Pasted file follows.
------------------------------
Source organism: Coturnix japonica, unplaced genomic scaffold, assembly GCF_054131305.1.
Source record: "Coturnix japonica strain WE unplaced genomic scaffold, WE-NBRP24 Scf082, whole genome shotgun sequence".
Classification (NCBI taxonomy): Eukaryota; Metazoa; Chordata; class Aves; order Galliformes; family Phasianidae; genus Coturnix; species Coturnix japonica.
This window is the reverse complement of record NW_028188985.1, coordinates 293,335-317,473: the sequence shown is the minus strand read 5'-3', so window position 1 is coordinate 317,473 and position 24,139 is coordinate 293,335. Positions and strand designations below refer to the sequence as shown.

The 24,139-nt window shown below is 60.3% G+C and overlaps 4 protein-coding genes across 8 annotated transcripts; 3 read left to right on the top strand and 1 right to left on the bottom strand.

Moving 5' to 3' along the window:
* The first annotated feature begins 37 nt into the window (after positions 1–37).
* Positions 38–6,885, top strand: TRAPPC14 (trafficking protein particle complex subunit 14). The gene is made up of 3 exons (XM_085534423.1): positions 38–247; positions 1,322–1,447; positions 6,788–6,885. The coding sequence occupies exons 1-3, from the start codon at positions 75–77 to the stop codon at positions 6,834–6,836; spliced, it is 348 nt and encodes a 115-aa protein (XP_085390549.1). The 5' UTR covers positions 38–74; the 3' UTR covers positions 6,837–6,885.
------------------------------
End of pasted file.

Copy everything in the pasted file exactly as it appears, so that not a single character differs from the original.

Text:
Source organism: Coturnix japonica, unplaced genomic scaffold, assembly GCF_054131305.1.
Source record: "Coturnix japonica strain WE unplaced genomic scaffold, WE-NBRP24 Scf082, whole genome shotgun sequence".
Classification (NCBI taxonomy): Eukaryota; Metazoa; Chordata; class Aves; order Galliformes; family Phasianidae; genus Coturnix; species Coturnix japonica.
This window is the reverse complement of record NW_028188985.1, coordinates 293,335-317,473: the sequence shown is the minus strand read 5'-3', so window position 1 is coordinate 317,473 and position 24,139 is coordinate 293,335. Positions and strand designations below refer to the sequence as shown.

The 24,139-nt window shown below is 60.3% G+C and overlaps 4 protein-coding genes across 8 annotated transcripts; 3 read left to right on the top strand and 1 right to left on the bottom strand.

Moving 5' to 3' along the window:
* The first annotated feature begins 37 nt into the window (after positions 1–37).
* Positions 38–6,885, top strand: TRAPPC14 (trafficking protein particle complex subunit 14). The gene is made up of 3 exons (XM_085534423.1): positions 38–247; positions 1,322–1,447; positions 6,788–6,885. The coding sequence occupies exons 1-3, from the start codon at positions 75–77 to the stop codon at positions 6,834–6,836; spliced, it is 348 nt and encodes a 115-aa protein (XP_085390549.1). The 5' UTR covers positions 38–74; the 3' UTR covers positions 6,837–6,885.